honeycomb

Mary Berry’s honeycomb ice cream

honeycombicecream

‘Half Term Treat – Mary Berry’s Honeycomb Crunchies’ is by far my most successful blog post to date – if you judge success by the number of hits that is. This is quite depressing really because I wrote it with minimal effort, in a rush, with the children nipping at my heels.

I love honeycomb and when I had this ice cream at a dinner party recently I was in absolute heaven. I just had to look up the recipe and try it. Mary makes the honeycomb in exactly the same way as in the crunchies recipe and mixes it with a ‘cheat’s’ ice  cream that doesn’t need an ice cream maker. It’s so easy to make and I look forward to trying this ice cream technique with other flavours.

Mary Berry’s honeycomb ice cream

  • 4 tablespoons (60ml)  of golden syrup
  • 150g of caster sugar
  • 2 teaspoons of bicarbonate of soda
  • 600ml of double cream
  • 397g (1 tin) of full-fat condensed milk

Measure out the bicarbonate of soda and set aside. Then line a flat baking tray with baking parchment and lightly grease with a flavourless oil.

Put the sugar and golden syrup into a saucepan and set it on a very low heat for about 10 minutes until all the sugar has melted, stirring occasionally with a wooden spoon. When the sugar is completely melted, turn up the heat to medium. Once the mixture has started to boil, leave to bubble without stirring until it turns golden-brown (this only takes a couple of minutes).

Turn off the heat, add the bicarbonate of soda and quickly whisk for a couple of seconds. The mixture will froth up massively so make sure you use a saucepan with plenty of room. Quickly pour it into the middle of the oiled baking tray and don’t spread it out or touch it or the tray. Leave for about 30 minutes to cool and harden. You can hurry things along by putting it into the fridge after about 15 minutes.

Now break the honeycomb into bite size pieces. Set a third of the honeycomb to one side for decoration, the rest will go into the ice cream.

For the ice cream, whip the cream in a large bowl until it has soft peaks. Then pour in the condensed milk and stir well to combine. Fold two thirds of the honeycomb into the ice cream.

Pour the ice cream mixture into a loaf tin lined with cling film, cover with more clingfilm and freeze for 6 hours or overnight.

When you are ready to serve, turn out onto a serving dish and top with the remaining honeycomb.

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Half term treat – Mary Berry’s honeycomb crunchies

honeycomb crunchies
I don’t often cook the recipes featured on the front page of the BBC website, but as a huge fan of Crunchie chocolate bars I just had to give this one a go.

I’ve always wanted to try making honeycomb and it’s actually quite straightforward with Mary’s recipe (the only tricky bit is getting the molten sugar off the saucepan afterwards).

These chocolaty bites are absolutely delicious. They are crunchy and chewy at the same time and the sugar content is so off the scale that my children went mad for them. My daughter Elizabeth ate three pieces in one day, but then again so did I.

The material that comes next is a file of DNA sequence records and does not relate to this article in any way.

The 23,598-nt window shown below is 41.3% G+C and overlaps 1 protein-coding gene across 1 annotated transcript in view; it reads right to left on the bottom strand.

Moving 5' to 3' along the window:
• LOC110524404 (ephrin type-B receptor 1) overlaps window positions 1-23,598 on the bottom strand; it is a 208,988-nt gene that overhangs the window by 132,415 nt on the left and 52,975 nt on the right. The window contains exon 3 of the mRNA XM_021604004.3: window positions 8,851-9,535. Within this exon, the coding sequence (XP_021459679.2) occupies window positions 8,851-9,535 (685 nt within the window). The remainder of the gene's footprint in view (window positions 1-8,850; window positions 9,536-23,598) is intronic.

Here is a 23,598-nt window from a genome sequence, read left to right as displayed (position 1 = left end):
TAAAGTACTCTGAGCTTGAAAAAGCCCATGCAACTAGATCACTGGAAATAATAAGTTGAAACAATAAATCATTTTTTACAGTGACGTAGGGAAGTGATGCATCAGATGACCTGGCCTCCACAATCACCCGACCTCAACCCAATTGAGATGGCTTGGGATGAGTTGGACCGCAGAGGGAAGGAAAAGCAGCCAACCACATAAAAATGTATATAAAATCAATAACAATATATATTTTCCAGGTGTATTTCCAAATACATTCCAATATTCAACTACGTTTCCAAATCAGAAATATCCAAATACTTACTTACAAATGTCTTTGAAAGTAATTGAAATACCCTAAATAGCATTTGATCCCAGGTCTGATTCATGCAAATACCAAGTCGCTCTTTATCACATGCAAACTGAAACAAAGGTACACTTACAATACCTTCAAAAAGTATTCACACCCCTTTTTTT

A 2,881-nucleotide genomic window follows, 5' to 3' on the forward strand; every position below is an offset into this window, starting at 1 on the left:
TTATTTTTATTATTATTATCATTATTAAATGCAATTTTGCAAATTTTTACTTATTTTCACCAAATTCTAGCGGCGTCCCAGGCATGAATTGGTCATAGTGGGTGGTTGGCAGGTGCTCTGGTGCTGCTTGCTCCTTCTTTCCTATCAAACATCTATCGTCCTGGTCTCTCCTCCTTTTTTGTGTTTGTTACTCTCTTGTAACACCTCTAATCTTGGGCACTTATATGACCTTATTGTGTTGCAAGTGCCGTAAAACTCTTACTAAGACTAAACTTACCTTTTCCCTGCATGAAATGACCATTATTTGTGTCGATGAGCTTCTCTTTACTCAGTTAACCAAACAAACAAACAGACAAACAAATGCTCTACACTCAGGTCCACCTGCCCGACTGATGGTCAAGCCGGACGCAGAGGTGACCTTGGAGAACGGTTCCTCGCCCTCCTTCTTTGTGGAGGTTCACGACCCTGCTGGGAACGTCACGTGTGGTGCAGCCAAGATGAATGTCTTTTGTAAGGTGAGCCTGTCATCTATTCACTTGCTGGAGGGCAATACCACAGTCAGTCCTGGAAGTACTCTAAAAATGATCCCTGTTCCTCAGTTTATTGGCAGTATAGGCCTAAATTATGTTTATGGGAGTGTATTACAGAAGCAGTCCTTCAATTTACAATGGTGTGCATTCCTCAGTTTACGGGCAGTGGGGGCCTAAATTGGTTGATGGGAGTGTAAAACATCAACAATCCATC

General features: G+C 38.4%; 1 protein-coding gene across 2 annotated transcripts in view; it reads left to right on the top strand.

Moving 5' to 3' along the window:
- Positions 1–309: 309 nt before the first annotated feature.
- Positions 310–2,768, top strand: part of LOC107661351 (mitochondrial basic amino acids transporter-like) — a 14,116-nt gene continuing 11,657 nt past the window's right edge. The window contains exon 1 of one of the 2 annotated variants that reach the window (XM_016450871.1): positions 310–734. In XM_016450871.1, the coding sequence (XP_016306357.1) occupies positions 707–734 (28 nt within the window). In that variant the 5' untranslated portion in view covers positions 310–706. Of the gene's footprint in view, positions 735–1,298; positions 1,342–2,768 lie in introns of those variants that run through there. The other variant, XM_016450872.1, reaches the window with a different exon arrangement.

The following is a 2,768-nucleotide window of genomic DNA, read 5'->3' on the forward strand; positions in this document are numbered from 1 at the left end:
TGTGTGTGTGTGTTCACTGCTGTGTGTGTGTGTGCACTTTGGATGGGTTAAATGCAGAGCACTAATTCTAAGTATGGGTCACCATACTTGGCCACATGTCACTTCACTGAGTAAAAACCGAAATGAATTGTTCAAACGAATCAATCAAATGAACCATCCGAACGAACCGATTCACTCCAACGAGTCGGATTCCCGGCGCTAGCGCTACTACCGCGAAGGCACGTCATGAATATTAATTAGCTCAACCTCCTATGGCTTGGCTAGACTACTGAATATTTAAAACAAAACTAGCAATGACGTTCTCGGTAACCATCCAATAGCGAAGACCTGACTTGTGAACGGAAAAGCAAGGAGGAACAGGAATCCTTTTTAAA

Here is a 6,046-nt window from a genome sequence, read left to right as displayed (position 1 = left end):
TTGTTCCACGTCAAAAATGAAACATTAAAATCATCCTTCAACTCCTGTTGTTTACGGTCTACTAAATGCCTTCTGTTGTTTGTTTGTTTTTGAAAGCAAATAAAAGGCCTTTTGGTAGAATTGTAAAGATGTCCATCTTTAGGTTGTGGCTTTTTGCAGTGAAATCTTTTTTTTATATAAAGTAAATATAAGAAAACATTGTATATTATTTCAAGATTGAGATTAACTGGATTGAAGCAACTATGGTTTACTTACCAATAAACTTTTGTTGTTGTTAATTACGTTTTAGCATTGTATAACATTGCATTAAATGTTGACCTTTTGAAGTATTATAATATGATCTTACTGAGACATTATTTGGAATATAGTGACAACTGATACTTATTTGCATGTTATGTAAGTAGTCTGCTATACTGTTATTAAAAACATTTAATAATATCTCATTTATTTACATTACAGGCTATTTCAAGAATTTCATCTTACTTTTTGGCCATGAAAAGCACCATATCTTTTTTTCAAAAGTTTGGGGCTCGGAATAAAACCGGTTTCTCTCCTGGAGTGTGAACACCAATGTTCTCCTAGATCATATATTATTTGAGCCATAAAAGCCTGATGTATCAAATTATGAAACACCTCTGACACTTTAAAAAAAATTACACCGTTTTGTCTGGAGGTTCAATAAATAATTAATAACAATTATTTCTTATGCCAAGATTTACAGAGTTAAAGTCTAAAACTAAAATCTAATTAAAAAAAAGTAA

Mary Berry’s honeycomb crunchies

For the honeycomb

  • 1 teaspoon of bicarbonate of soda
  • 75g caster sugar
  • 2 tablespoons golden syrup
  • flavourless oil (such as vegetable oil), for greasing

To assemble

  • 250g of dark or milk chocolate (I used half dark and half milk)
  • 100g butter, cut into 1cm cubes
  • 2 tablespoons golden syrup
  • 150g digestive biscuits

Start by making the honeycomb. Measure out one teaspoon of bicarbonate of soda and set aside, then lightly grease a flat baking tray.

Put the sugar and golden syrup into a saucepan and set it on a very low heat for 10 minutes until all the sugar has melted. Stir occasionally with a wooden spoon. When the sugar is completely melted, turn up the heat to medium. Once the mixture has started to boil leave to bubble without stirring until it turns golden-brown (this only takes a couple of minutes).

Turn off the heat, add the bicarbonate of soda and quickly whisk for a couple of seconds. The mixture will froth up massively so make sure you use a saucepan with plenty of room. Quickly pour it into the middle of the oiled baking tray and don’t spread it out or touch it or the tray. Leave for about 30 minutes to cool and harden. You can hurry things along by putting it into the fridge after about 15 minutes.

Line a square 20.5cm/8in tin with baking paper.

Break up the chocolate into small pieces and put in a heatproof bowl. Melt gently over a pan of simmering water, then add the butter and golden syrup. Stir until the butter has melted and the mixture is smooth. Set aside.

Use your hands or a knife to break up the biscuits and honeycomb into chunks the size of your thumbnail (Mary uses a rolling pin to do this but I found that this just smashed them into tiny crumbs). Put them into a mixing bowl and pour over the melted chocolate mixture. Stir until all the chunks are coated and pour the whole lot into the prepared tin. Spread it right into the corners.

Cover with cling film and chill in the fridge for 2 hours before cutting into squares with a sharp knife. Mary cuts hers into 16 but you can make them as big or little as you like.

Eat straight from the fridge. Mary says they keep for a couple of days but if yours last that long then you’ve got more willpower than I.

NOTE: These are fun to make with kids, but although they will love watching the bit where the honeycomb froths up keep them at a distance as the mixture is scalding hot.